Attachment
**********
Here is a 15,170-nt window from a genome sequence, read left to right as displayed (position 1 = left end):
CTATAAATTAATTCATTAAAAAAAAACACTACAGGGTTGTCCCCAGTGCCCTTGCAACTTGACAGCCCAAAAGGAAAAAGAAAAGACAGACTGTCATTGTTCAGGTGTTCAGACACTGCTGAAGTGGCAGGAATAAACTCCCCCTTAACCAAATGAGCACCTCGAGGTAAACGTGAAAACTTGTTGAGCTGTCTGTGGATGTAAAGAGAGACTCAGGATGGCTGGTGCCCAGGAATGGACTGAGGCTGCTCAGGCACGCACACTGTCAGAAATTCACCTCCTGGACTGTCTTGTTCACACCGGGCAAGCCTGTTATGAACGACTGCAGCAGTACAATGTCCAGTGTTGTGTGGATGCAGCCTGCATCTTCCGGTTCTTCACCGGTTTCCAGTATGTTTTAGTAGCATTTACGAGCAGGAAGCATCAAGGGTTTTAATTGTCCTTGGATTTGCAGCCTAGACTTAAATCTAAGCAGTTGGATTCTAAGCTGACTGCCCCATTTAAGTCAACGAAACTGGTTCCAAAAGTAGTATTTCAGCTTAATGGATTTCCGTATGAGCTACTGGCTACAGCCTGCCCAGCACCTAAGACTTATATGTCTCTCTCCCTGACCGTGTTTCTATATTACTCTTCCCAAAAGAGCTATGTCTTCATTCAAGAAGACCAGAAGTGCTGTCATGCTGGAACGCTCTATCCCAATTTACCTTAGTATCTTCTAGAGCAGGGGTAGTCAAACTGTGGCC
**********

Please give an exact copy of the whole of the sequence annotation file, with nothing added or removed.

Here is a 15,170-nt window from a genome sequence, read left to right as displayed (position 1 = left end):
CTATAAATTAATTCATTAAAAAAAAACACTACAGGGTTGTCCCCAGTGCCCTTGCAACTTGACAGCCCAAAAGGAAAAAGAAAAGACAGACTGTCATTGTTCAGGTGTTCAGACACTGCTGAAGTGGCAGGAATAAACTCCCCCTTAACCAAATGAGCACCTCGAGGTAAACGTGAAAACTTGTTGAGCTGTCTGTGGATGTAAAGAGAGACTCAGGATGGCTGGTGCCCAGGAATGGACTGAGGCTGCTCAGGCACGCACACTGTCAGAAATTCACCTCCTGGACTGTCTTGTTCACACCGGGCAAGCCTGTTATGAACGACTGCAGCAGTACAATGTCCAGTGTTGTGTGGATGCAGCCTGCATCTTCCGGTTCTTCACCGGTTTCCAGTATGTTTTAGTAGCATTTACGAGCAGGAAGCATCAAGGGTTTTAATTGTCCTTGGATTTGCAGCCTAGACTTAAATCTAAGCAGTTGGATTCTAAGCTGACTGCCCCATTTAAGTCAACGAAACTGGTTCCAAAAGTAGTATTTCAGCTTAATGGATTTCCGTATGAGCTACTGGCTACAGCCTGCCCAGCACCTAAGACTTATATGTCTCTCTCCCTGACCGTGTTTCTATATTACTCTTCCCAAAAGAGCTATGTCTTCATTCAAGAAGACCAGAAGTGCTGTCATGCTGGAACGCTCTATCCCAATTTACCTTAGTATCTTCTAGAGCAGGGGTAGTCAAACTGTGGCC